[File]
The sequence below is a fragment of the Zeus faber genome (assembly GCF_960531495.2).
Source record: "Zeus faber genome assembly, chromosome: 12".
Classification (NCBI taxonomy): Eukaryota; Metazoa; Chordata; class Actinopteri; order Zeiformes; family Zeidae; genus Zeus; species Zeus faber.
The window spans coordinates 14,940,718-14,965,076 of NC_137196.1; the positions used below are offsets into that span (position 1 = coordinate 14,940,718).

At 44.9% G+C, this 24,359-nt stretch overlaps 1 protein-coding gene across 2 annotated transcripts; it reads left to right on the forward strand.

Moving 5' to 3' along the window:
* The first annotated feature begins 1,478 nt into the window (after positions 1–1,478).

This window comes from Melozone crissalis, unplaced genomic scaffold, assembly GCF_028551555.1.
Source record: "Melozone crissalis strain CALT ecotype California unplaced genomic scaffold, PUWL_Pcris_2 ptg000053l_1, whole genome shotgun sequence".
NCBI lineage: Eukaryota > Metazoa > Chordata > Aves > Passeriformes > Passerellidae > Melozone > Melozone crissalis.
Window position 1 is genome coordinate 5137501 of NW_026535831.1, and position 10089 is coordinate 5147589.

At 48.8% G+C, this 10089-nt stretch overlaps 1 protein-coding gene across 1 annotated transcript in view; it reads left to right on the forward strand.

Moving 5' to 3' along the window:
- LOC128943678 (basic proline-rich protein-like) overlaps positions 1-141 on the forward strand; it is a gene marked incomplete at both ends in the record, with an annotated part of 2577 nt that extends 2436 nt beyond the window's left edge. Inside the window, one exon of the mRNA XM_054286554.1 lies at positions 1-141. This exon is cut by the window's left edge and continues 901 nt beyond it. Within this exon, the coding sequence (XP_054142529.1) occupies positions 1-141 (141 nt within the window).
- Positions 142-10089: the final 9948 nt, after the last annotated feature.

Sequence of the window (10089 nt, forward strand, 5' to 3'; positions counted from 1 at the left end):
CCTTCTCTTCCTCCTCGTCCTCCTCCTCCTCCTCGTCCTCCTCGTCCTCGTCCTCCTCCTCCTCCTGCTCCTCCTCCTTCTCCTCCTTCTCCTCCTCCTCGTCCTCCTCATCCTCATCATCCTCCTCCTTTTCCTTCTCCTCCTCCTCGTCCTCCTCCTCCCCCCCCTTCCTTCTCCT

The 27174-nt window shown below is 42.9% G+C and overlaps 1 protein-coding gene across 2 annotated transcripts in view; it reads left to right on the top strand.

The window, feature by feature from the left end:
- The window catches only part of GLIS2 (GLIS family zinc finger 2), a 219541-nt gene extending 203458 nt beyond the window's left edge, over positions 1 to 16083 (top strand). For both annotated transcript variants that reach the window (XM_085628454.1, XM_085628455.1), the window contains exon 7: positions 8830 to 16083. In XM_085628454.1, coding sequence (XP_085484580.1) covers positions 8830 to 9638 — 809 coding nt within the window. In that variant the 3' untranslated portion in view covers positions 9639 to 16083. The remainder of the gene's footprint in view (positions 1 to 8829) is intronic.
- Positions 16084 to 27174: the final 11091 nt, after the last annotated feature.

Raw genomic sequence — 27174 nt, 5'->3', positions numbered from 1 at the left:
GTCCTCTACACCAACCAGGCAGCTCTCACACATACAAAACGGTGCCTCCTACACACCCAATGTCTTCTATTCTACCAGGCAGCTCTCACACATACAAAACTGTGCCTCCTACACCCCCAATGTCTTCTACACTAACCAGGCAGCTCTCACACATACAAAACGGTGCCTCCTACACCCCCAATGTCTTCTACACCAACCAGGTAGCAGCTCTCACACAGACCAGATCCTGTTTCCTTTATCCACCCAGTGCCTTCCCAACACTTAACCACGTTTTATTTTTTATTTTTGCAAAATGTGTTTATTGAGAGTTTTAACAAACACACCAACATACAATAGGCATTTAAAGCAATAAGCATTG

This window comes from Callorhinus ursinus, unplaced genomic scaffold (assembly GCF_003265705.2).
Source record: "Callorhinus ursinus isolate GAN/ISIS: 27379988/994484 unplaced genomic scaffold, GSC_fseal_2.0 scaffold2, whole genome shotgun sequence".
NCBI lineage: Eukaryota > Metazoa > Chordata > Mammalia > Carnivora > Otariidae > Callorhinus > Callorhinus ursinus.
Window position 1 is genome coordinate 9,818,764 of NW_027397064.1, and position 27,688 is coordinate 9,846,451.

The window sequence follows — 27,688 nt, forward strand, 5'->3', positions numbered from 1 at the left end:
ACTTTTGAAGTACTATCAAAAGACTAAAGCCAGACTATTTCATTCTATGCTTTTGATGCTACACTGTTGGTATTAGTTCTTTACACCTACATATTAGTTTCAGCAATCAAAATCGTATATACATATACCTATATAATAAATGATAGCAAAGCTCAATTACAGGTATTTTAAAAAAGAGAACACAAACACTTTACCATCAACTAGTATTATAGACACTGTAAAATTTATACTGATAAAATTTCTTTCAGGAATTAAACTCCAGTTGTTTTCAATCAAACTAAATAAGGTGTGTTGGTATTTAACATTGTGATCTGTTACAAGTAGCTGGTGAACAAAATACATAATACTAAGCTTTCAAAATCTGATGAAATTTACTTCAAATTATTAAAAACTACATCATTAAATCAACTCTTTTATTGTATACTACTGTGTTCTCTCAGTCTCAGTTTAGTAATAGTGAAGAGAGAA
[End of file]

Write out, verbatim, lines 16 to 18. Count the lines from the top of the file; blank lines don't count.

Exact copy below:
Sequence of the window (10089 nt, forward strand, 5' to 3'; positions counted from 1 at the left end):
CCTTCTCTTCCTCCTCGTCCTCCTCCTCCTCCTCGTCCTCCTCGTCCTCGTCCTCCTCCTCCTCCTGCTCCTCCTCCTTCTCCTCCTTCTCCTCCTCCTCGTCCTCCTCATCCTCATCATCCTCCTCCTTTTCCTTCTCCTCCTCCTCGTCCTCCTCCTCCCCCCCCTTCCTTCTCCT

The 27174-nt window shown below is 42.9% G+C and overlaps 1 protein-coding gene across 2 annotated transcripts in view; it reads left to right on the top strand.